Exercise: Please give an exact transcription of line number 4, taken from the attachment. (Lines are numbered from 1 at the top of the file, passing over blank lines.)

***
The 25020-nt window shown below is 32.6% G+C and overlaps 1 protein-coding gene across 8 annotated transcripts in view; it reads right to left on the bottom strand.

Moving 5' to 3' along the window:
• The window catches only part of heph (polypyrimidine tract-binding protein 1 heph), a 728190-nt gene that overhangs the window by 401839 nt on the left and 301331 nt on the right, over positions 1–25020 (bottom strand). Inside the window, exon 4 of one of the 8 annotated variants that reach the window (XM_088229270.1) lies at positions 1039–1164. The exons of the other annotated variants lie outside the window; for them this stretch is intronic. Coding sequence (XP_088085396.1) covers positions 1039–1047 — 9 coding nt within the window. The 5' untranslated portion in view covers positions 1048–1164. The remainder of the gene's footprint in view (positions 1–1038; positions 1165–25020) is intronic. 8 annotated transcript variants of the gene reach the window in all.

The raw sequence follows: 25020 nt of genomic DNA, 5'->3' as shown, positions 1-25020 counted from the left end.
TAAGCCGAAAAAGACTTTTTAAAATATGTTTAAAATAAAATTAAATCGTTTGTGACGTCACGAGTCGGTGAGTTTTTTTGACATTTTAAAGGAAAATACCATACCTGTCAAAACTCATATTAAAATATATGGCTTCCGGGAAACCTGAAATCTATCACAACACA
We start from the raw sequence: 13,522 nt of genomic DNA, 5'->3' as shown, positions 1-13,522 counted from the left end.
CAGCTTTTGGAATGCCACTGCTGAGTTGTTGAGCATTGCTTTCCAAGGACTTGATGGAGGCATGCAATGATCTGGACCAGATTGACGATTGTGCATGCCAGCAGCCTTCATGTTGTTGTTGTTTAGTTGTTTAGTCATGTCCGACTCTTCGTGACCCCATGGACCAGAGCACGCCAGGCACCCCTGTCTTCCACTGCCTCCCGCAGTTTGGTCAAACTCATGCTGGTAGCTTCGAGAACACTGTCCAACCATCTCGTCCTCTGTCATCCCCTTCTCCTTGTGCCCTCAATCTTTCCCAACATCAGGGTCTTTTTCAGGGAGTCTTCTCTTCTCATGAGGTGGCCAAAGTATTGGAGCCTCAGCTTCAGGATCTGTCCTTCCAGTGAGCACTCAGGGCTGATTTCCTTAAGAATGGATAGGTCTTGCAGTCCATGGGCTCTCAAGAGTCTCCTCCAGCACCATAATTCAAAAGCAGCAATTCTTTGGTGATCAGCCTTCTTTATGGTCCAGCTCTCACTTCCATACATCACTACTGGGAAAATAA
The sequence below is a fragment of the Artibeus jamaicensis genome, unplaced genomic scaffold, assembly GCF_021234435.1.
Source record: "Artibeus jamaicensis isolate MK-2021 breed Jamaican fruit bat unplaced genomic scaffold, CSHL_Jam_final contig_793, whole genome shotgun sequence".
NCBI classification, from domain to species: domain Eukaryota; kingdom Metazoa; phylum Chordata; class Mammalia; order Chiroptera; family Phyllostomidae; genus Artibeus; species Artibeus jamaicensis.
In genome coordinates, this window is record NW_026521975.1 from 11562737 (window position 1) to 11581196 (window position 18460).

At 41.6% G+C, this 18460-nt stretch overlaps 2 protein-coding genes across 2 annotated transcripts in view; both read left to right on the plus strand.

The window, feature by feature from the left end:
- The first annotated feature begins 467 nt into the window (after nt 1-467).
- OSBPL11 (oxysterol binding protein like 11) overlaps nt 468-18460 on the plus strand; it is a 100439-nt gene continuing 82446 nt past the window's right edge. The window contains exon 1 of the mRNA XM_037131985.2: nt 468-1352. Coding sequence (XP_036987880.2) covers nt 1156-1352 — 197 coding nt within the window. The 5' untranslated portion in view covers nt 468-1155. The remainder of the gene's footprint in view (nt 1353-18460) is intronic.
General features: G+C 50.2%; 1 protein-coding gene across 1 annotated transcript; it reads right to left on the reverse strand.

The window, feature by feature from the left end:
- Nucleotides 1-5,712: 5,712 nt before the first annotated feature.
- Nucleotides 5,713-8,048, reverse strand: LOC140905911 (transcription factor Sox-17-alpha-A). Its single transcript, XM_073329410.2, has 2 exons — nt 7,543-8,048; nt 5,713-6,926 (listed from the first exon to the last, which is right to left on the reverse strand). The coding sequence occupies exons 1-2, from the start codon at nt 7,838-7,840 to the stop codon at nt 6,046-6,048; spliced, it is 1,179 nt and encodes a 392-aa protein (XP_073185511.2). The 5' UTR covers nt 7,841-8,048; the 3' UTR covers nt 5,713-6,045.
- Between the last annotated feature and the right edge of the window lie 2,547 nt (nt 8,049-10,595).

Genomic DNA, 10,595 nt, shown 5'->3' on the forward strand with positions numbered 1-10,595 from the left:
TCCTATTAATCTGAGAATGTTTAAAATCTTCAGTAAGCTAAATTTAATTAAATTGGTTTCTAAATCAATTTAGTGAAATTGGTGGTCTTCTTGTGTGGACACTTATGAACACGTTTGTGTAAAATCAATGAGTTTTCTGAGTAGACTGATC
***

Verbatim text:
The raw sequence follows: 25020 nt of genomic DNA, 5'->3' as shown, positions 1-25020 counted from the left end.